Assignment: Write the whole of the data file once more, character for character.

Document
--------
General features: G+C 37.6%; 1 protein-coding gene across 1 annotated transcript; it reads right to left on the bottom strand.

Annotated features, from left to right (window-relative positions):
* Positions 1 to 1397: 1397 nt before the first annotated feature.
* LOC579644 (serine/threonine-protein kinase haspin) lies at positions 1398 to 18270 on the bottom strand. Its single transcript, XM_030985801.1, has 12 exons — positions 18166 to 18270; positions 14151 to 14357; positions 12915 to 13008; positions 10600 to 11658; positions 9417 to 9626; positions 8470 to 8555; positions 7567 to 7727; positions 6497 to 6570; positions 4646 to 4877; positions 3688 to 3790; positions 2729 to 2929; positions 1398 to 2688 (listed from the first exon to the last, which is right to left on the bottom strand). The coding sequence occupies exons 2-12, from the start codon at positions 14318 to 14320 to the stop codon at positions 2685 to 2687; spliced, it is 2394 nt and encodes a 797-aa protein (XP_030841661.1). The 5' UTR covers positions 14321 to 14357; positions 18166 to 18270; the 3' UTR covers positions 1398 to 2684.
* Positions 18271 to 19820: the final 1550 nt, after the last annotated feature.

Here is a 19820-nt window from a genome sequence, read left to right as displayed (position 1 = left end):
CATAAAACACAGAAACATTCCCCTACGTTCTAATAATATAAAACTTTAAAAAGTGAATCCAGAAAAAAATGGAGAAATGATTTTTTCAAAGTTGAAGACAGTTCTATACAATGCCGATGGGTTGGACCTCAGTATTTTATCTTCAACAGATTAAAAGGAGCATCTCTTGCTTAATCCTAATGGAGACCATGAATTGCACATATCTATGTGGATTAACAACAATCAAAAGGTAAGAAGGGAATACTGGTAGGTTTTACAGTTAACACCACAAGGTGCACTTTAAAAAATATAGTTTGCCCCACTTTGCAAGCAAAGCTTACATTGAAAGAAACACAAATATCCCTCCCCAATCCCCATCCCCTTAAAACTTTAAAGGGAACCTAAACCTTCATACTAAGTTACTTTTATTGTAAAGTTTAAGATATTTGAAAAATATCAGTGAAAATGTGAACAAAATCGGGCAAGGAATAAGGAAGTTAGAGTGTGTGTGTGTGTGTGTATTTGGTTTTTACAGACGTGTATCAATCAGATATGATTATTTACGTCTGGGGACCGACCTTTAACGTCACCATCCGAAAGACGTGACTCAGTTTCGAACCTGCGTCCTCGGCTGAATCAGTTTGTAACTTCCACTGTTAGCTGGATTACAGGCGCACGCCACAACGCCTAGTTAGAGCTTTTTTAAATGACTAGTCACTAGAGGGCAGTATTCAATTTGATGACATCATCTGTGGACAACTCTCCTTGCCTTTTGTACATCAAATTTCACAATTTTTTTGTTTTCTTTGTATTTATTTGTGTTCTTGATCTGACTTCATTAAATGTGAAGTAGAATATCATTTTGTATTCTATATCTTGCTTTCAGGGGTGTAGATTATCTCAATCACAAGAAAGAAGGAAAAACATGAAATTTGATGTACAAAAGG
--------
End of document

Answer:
General features: G+C 37.6%; 1 protein-coding gene across 1 annotated transcript; it reads right to left on the bottom strand.

Annotated features, from left to right (window-relative positions):
* Positions 1 to 1397: 1397 nt before the first annotated feature.
* LOC579644 (serine/threonine-protein kinase haspin) lies at positions 1398 to 18270 on the bottom strand. Its single transcript, XM_030985801.1, has 12 exons — positions 18166 to 18270; positions 14151 to 14357; positions 12915 to 13008; positions 10600 to 11658; positions 9417 to 9626; positions 8470 to 8555; positions 7567 to 7727; positions 6497 to 6570; positions 4646 to 4877; positions 3688 to 3790; positions 2729 to 2929; positions 1398 to 2688 (listed from the first exon to the last, which is right to left on the bottom strand). The coding sequence occupies exons 2-12, from the start codon at positions 14318 to 14320 to the stop codon at positions 2685 to 2687; spliced, it is 2394 nt and encodes a 797-aa protein (XP_030841661.1). The 5' UTR covers positions 14321 to 14357; positions 18166 to 18270; the 3' UTR covers positions 1398 to 2684.
* Positions 18271 to 19820: the final 1550 nt, after the last annotated feature.

Here is a 19820-nt window from a genome sequence, read left to right as displayed (position 1 = left end):
CATAAAACACAGAAACATTCCCCTACGTTCTAATAATATAAAACTTTAAAAAGTGAATCCAGAAAAAAATGGAGAAATGATTTTTTCAAAGTTGAAGACAGTTCTATACAATGCCGATGGGTTGGACCTCAGTATTTTATCTTCAACAGATTAAAAGGAGCATCTCTTGCTTAATCCTAATGGAGACCATGAATTGCACATATCTATGTGGATTAACAACAATCAAAAGGTAAGAAGGGAATACTGGTAGGTTTTACAGTTAACACCACAAGGTGCACTTTAAAAAATATAGTTTGCCCCACTTTGCAAGCAAAGCTTACATTGAAAGAAACACAAATATCCCTCCCCAATCCCCATCCCCTTAAAACTTTAAAGGGAACCTAAACCTTCATACTAAGTTACTTTTATTGTAAAGTTTAAGATATTTGAAAAATATCAGTGAAAATGTGAACAAAATCGGGCAAGGAATAAGGAAGTTAGAGTGTGTGTGTGTGTGTGTATTTGGTTTTTACAGACGTGTATCAATCAGATATGATTATTTACGTCTGGGGACCGACCTTTAACGTCACCATCCGAAAGACGTGACTCAGTTTCGAACCTGCGTCCTCGGCTGAATCAGTTTGTAACTTCCACTGTTAGCTGGATTACAGGCGCACGCCACAACGCCTAGTTAGAGCTTTTTTAAATGACTAGTCACTAGAGGGCAGTATTCAATTTGATGACATCATCTGTGGACAACTCTCCTTGCCTTTTGTACATCAAATTTCACAATTTTTTTGTTTTCTTTGTATTTATTTGTGTTCTTGATCTGACTTCATTAAATGTGAAGTAGAATATCATTTTGTATTCTATATCTTGCTTTCAGGGGTGTAGATTATCTCAATCACAAGAAAGAAGGAAAAACATGAAATTTGATGTACAAAAGG